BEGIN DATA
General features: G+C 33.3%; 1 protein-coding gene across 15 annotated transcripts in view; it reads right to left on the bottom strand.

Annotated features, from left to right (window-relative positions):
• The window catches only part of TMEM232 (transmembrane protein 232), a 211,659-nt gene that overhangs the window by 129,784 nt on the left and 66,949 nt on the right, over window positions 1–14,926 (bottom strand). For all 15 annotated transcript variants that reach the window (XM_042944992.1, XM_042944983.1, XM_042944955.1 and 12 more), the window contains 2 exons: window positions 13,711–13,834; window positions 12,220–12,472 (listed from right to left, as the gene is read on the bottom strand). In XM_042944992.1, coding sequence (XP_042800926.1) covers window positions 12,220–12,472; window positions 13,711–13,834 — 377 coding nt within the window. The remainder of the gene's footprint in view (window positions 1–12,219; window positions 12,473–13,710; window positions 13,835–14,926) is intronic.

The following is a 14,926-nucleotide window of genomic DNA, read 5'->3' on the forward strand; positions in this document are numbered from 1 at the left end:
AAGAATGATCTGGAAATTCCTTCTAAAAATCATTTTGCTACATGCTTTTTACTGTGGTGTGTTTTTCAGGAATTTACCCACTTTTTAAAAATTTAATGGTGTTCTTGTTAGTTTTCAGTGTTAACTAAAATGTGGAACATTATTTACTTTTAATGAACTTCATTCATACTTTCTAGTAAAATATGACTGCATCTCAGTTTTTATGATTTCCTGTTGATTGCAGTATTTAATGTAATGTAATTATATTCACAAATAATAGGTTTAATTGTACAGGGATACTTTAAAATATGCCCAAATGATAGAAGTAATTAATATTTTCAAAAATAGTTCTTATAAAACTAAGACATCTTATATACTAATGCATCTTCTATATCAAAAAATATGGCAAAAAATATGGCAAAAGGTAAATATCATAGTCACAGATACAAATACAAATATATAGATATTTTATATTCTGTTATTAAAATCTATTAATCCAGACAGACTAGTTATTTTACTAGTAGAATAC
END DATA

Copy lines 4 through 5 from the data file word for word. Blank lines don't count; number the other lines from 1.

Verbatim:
The following is a 14,926-nucleotide window of genomic DNA, read 5'->3' on the forward strand; positions in this document are numbered from 1 at the left end:
AAGAATGATCTGGAAATTCCTTCTAAAAATCATTTTGCTACATGCTTTTTACTGTGGTGTGTTTTTCAGGAATTTACCCACTTTTTAAAAATTTAATGGTGTTCTTGTTAGTTTTCAGTGTTAACTAAAATGTGGAACATTATTTACTTTTAATGAACTTCATTCATACTTTCTAGTAAAATATGACTGCATCTCAGTTTTTATGATTTCCTGTTGATTGCAGTATTTAATGTAATGTAATTATATTCACAAATAATAGGTTTAATTGTACAGGGATACTTTAAAATATGCCCAAATGATAGAAGTAATTAATATTTTCAAAAATAGTTCTTATAAAACTAAGACATCTTATATACTAATGCATCTTCTATATCAAAAAATATGGCAAAAAATATGGCAAAAGGTAAATATCATAGTCACAGATACAAATACAAATATATAGATATTTTATATTCTGTTATTAAAATCTATTAATCCAGACAGACTAGTTATTTTACTAGTAGAATAC